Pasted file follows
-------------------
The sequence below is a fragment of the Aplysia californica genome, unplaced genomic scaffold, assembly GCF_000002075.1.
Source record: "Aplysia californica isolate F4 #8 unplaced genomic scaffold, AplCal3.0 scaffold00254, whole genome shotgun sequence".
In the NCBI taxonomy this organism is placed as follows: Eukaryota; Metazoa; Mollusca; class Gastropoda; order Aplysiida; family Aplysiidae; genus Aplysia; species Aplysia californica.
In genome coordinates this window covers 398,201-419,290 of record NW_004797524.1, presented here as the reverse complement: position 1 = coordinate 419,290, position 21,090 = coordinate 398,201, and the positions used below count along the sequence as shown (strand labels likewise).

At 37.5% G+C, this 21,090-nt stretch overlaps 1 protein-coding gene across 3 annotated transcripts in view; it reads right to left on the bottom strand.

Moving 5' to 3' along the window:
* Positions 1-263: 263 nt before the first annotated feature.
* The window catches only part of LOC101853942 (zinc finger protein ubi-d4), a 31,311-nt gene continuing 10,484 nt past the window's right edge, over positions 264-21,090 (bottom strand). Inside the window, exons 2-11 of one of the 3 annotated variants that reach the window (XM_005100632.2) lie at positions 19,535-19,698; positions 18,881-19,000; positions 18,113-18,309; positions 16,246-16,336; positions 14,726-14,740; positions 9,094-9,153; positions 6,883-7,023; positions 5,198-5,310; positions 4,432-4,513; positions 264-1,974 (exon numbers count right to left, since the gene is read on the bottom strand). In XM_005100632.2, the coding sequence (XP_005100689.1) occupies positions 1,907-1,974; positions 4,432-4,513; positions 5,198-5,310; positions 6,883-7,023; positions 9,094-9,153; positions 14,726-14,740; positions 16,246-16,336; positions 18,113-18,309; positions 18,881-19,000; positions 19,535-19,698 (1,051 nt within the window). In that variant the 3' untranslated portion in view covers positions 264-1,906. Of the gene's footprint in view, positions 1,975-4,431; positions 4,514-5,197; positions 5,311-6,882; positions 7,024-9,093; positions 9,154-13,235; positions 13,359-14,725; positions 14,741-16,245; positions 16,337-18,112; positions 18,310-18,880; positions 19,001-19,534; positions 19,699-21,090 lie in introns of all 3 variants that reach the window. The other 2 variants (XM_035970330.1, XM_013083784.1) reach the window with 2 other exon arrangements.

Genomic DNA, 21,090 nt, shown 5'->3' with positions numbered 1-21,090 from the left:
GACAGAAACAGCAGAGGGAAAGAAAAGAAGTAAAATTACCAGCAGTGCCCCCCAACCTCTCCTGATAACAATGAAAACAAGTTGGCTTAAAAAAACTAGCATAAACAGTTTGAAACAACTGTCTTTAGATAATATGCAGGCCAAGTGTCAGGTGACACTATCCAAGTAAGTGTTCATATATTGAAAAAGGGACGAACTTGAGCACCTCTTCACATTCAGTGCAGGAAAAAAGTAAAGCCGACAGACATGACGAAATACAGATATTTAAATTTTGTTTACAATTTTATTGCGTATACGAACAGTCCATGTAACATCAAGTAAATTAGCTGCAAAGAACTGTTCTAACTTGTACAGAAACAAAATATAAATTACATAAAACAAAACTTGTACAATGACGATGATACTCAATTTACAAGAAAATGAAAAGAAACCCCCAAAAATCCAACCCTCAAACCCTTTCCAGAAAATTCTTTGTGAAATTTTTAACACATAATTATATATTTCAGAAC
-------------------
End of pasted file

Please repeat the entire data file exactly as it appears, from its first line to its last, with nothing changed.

The sequence below is a fragment of the Aplysia californica genome, unplaced genomic scaffold, assembly GCF_000002075.1.
Source record: "Aplysia californica isolate F4 #8 unplaced genomic scaffold, AplCal3.0 scaffold00254, whole genome shotgun sequence".
In the NCBI taxonomy this organism is placed as follows: Eukaryota; Metazoa; Mollusca; class Gastropoda; order Aplysiida; family Aplysiidae; genus Aplysia; species Aplysia californica.
In genome coordinates this window covers 398,201-419,290 of record NW_004797524.1, presented here as the reverse complement: position 1 = coordinate 419,290, position 21,090 = coordinate 398,201, and the positions used below count along the sequence as shown (strand labels likewise).

At 37.5% G+C, this 21,090-nt stretch overlaps 1 protein-coding gene across 3 annotated transcripts in view; it reads right to left on the bottom strand.

Moving 5' to 3' along the window:
* Positions 1-263: 263 nt before the first annotated feature.
* The window catches only part of LOC101853942 (zinc finger protein ubi-d4), a 31,311-nt gene continuing 10,484 nt past the window's right edge, over positions 264-21,090 (bottom strand). Inside the window, exons 2-11 of one of the 3 annotated variants that reach the window (XM_005100632.2) lie at positions 19,535-19,698; positions 18,881-19,000; positions 18,113-18,309; positions 16,246-16,336; positions 14,726-14,740; positions 9,094-9,153; positions 6,883-7,023; positions 5,198-5,310; positions 4,432-4,513; positions 264-1,974 (exon numbers count right to left, since the gene is read on the bottom strand). In XM_005100632.2, the coding sequence (XP_005100689.1) occupies positions 1,907-1,974; positions 4,432-4,513; positions 5,198-5,310; positions 6,883-7,023; positions 9,094-9,153; positions 14,726-14,740; positions 16,246-16,336; positions 18,113-18,309; positions 18,881-19,000; positions 19,535-19,698 (1,051 nt within the window). In that variant the 3' untranslated portion in view covers positions 264-1,906. Of the gene's footprint in view, positions 1,975-4,431; positions 4,514-5,197; positions 5,311-6,882; positions 7,024-9,093; positions 9,154-13,235; positions 13,359-14,725; positions 14,741-16,245; positions 16,337-18,112; positions 18,310-18,880; positions 19,001-19,534; positions 19,699-21,090 lie in introns of all 3 variants that reach the window. The other 2 variants (XM_035970330.1, XM_013083784.1) reach the window with 2 other exon arrangements.

Genomic DNA, 21,090 nt, shown 5'->3' with positions numbered 1-21,090 from the left:
GACAGAAACAGCAGAGGGAAAGAAAAGAAGTAAAATTACCAGCAGTGCCCCCCAACCTCTCCTGATAACAATGAAAACAAGTTGGCTTAAAAAAACTAGCATAAACAGTTTGAAACAACTGTCTTTAGATAATATGCAGGCCAAGTGTCAGGTGACACTATCCAAGTAAGTGTTCATATATTGAAAAAGGGACGAACTTGAGCACCTCTTCACATTCAGTGCAGGAAAAAAGTAAAGCCGACAGACATGACGAAATACAGATATTTAAATTTTGTTTACAATTTTATTGCGTATACGAACAGTCCATGTAACATCAAGTAAATTAGCTGCAAAGAACTGTTCTAACTTGTACAGAAACAAAATATAAATTACATAAAACAAAACTTGTACAATGACGATGATACTCAATTTACAAGAAAATGAAAAGAAACCCCCAAAAATCCAACCCTCAAACCCTTTCCAGAAAATTCTTTGTGAAATTTTTAACACATAATTATATATTTCAGAAC